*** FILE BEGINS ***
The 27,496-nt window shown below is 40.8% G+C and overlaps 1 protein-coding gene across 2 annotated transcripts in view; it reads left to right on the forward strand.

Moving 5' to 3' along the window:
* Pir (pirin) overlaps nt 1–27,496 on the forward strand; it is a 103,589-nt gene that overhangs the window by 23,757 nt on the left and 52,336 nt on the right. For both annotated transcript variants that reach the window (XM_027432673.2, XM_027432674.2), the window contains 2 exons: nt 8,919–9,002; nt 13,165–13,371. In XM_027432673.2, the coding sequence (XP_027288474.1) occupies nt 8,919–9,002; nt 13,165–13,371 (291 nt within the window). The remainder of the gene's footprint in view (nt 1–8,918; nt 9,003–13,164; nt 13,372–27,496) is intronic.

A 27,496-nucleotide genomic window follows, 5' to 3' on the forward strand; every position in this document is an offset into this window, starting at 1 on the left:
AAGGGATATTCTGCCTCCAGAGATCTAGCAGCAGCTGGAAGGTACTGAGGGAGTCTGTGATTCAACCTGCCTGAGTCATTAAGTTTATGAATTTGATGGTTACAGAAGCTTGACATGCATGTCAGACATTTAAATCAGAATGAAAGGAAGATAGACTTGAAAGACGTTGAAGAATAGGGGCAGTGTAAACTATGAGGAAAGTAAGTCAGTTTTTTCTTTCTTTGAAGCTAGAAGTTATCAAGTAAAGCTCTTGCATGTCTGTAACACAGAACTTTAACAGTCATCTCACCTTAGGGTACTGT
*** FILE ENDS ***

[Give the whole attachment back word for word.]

The 27,496-nt window shown below is 40.8% G+C and overlaps 1 protein-coding gene across 2 annotated transcripts in view; it reads left to right on the forward strand.

Moving 5' to 3' along the window:
* Pir (pirin) overlaps nt 1–27,496 on the forward strand; it is a 103,589-nt gene that overhangs the window by 23,757 nt on the left and 52,336 nt on the right. For both annotated transcript variants that reach the window (XM_027432673.2, XM_027432674.2), the window contains 2 exons: nt 8,919–9,002; nt 13,165–13,371. In XM_027432673.2, the coding sequence (XP_027288474.1) occupies nt 8,919–9,002; nt 13,165–13,371 (291 nt within the window). The remainder of the gene's footprint in view (nt 1–8,918; nt 9,003–13,164; nt 13,372–27,496) is intronic.

A 27,496-nucleotide genomic window follows, 5' to 3' on the forward strand; every position in this document is an offset into this window, starting at 1 on the left:
AAGGGATATTCTGCCTCCAGAGATCTAGCAGCAGCTGGAAGGTACTGAGGGAGTCTGTGATTCAACCTGCCTGAGTCATTAAGTTTATGAATTTGATGGTTACAGAAGCTTGACATGCATGTCAGACATTTAAATCAGAATGAAAGGAAGATAGACTTGAAAGACGTTGAAGAATAGGGGCAGTGTAAACTATGAGGAAAGTAAGTCAGTTTTTTCTTTCTTTGAAGCTAGAAGTTATCAAGTAAAGCTCTTGCATGTCTGTAACACAGAACTTTAACAGTCATCTCACCTTAGGGTACTGT